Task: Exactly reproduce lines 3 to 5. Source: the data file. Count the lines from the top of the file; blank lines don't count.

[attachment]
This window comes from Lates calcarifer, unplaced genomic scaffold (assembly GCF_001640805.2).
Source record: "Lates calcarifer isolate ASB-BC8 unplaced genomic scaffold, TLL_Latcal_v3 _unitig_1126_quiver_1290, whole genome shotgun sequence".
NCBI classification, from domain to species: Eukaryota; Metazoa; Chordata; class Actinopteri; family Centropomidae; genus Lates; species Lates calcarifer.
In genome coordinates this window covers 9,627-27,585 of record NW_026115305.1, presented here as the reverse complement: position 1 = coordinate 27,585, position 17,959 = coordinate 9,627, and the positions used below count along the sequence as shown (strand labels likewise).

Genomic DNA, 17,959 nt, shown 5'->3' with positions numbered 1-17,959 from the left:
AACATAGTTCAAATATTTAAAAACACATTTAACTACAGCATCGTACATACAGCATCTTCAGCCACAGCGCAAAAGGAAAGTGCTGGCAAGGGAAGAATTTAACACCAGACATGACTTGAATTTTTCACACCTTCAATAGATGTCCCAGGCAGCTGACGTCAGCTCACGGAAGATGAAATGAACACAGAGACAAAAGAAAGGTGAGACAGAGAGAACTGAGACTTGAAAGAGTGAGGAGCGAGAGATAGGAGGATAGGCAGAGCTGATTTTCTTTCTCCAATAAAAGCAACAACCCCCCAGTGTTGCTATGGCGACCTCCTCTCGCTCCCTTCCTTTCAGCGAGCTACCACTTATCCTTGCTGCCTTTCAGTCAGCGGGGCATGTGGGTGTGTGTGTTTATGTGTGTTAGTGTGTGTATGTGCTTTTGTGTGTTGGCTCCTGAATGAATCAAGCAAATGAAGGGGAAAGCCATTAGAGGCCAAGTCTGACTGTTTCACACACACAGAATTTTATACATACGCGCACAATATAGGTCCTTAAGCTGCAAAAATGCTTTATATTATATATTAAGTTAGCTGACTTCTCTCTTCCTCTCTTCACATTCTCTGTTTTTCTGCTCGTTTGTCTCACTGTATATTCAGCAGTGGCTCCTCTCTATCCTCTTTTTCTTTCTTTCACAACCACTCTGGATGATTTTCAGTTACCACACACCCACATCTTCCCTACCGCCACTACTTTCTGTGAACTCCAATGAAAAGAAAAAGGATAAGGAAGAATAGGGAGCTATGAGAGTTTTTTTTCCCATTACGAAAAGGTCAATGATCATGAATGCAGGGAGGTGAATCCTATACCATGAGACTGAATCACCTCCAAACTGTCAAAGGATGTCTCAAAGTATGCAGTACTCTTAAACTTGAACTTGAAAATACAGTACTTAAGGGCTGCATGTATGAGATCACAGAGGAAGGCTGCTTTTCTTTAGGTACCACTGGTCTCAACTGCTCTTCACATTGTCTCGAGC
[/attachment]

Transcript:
NCBI classification, from domain to species: Eukaryota; Metazoa; Chordata; class Actinopteri; family Centropomidae; genus Lates; species Lates calcarifer.
In genome coordinates this window covers 9,627-27,585 of record NW_026115305.1, presented here as the reverse complement: position 1 = coordinate 27,585, position 17,959 = coordinate 9,627, and the positions used below count along the sequence as shown (strand labels likewise).

Genomic DNA, 17,959 nt, shown 5'->3' with positions numbered 1-17,959 from the left: